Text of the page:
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Old 29th June 2003, 07:17 PM   #21
EC8010 is offline EC8010  United Kingdom
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Default The thing is...

As Sch3mat1c pointed out, valves don't turn off sharply. so any practical ampliier will be Class AB. We are now in the realms of changing anode load (from Class A to Class B) and ringing from one side of the transformer's leakage inductance when a valve finally does switch off.

Sorry, Joel, but there was a reason why Class B was used for transmitters, PA amplifiers, and the like. Quality wasn't paramount.
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Old 29th June 2003, 07:38 PM   #22
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Hi,

Quote:
Sorry, Joel, but there was a reason why Class B was used for transmitters, PA amplifiers, and the like. Quality wasn't paramount.
Too bad he didn't really make it clear what exactly it is he intends to use it for.

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Old 29th June 2003, 08:19 PM   #23
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Think I'll go work on Frankenhouse.. right now it's 6V6 PP with like 400V in it.. (Name comes from shoehorning a Philco PT into a Westinghouse amp chassis ) It's got fixed bias in it, something like -36V IIRC...<Edit: oh.. 28V > last time I played it I thought I heard a little small-signal distortion.. i.e. x-over distortion. It's pretty much right on the edge, and even so one of the 6V6 plates has a touch of red glow.

Think I'll:
Put regulated screen & driver power in (2 0A2s should work great)
*Variable* bias
Move around the controls (the power switch is between the PT and 5Y3 rectifier! )
Maybe add a CCS for the LTP
Etc.
Oh- and NFB.

Tim
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Old 30th June 2003, 06:33 PM   #24
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> the RCA tube manual calls the typical characteristics of the 6N7 "Class B Power amplifier", yet the tubes are never biased into cut-off in the example they give.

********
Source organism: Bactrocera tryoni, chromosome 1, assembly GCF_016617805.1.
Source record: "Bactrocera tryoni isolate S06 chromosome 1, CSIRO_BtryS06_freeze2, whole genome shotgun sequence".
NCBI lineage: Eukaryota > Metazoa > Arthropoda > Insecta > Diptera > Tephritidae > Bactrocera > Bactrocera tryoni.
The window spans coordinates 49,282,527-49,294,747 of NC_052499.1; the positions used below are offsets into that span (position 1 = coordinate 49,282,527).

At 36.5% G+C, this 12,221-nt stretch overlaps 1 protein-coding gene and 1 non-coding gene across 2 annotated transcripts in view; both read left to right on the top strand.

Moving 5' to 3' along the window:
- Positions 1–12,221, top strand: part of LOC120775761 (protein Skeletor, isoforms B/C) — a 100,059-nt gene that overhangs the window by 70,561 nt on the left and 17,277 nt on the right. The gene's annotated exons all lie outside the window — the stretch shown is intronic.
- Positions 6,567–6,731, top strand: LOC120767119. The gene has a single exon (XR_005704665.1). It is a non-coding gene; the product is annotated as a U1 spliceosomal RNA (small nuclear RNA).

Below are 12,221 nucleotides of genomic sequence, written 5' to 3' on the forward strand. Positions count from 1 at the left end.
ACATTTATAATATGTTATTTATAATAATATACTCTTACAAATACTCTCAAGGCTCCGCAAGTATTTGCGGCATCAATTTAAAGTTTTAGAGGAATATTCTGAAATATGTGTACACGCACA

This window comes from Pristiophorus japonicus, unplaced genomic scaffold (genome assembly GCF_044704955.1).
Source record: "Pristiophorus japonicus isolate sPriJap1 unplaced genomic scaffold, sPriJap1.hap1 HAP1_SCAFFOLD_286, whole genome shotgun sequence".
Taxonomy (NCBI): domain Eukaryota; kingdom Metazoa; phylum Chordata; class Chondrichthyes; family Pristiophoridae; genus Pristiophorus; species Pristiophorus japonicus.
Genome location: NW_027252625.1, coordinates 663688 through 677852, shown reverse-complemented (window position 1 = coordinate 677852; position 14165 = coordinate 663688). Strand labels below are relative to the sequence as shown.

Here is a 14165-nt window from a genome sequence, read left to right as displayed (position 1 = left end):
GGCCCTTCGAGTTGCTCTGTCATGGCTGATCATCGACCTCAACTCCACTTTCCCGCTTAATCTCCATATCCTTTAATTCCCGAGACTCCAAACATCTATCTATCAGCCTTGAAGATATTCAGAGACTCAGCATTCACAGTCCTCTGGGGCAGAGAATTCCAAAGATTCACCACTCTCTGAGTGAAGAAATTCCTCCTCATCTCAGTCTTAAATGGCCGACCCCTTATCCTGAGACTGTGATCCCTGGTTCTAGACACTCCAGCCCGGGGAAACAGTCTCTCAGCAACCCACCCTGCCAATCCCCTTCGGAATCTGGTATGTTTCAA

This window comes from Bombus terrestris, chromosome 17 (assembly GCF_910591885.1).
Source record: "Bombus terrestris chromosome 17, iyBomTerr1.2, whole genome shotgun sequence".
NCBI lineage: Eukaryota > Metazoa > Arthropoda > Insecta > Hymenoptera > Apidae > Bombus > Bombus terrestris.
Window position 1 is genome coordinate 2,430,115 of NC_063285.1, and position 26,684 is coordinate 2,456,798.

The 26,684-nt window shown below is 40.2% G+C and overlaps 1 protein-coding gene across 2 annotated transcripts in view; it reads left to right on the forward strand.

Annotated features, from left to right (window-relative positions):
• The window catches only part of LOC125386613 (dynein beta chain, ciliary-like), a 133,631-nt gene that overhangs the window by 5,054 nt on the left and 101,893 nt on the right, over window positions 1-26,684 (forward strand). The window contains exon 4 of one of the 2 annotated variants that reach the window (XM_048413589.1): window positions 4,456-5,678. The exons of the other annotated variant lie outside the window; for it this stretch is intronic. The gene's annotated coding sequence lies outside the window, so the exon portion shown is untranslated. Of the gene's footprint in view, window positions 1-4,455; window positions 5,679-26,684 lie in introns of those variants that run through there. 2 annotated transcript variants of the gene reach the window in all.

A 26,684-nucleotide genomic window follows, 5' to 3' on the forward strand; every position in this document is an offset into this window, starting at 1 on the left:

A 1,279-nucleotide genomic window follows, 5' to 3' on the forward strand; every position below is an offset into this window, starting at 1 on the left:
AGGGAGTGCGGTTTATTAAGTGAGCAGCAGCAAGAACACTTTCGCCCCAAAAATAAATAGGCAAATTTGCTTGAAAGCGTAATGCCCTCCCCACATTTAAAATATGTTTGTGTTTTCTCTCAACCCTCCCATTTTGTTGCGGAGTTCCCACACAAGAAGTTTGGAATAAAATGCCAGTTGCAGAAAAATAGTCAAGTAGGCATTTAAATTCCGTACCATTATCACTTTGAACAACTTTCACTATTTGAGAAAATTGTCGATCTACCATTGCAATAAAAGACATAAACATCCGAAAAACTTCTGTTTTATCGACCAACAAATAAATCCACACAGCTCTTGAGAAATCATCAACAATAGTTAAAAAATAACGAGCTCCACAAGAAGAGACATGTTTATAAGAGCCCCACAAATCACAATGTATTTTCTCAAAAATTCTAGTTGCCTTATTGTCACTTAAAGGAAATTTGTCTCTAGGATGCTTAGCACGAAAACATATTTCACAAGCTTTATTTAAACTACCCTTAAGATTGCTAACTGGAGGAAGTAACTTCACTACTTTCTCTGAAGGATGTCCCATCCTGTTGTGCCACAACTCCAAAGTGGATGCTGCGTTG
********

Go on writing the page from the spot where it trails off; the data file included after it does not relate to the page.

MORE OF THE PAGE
Tubes are awful hard to cut-off, and class B audio designs never try.

You propose class B1 (no grid current). The drive voltage goes way up, and as SY says the linearity is horrid. I have an old Fisher using 7189 tubes. I don't know how Fisher wanted them biased. RCA Manual says they can be run at 17mA idle; yes, but even with my bad ears and a $9 phono preamp it sounded much better idling 40mA, and you could see the warped transfer curve un-bend as you brought the idle up well above RCA's suggested point. Even with substantial NFB.

Then there is AB2 and B2. Grid current.

If you work conventional AB2 or B2, you have no grid current for small signals and large grid current for large signals. The tube input impedance drops very suddently from 100K to 1K. If you run ANY grid current, you have to build a driver capable of feeding a 1K load. And it has to have a super-low output impedance if it must handle the change from 100K to 1K without gross distortion. For lower plate voltages, the driver ends up as a power amplifier not-much smaller than the output stage.

What the 6N7 does is work Class 2 through the full cycle. It is zero-bias, draws a little grid current on both grids at idle. As you swing signal, one grid stops taking current but the other grid takes a little more. The input impedance is very nearly constant. You still need to supply significant grid current, but you do not need an over-sized driver that can handle 100K and 1K equally well: the driver always sees about 1K (times transformer ratio).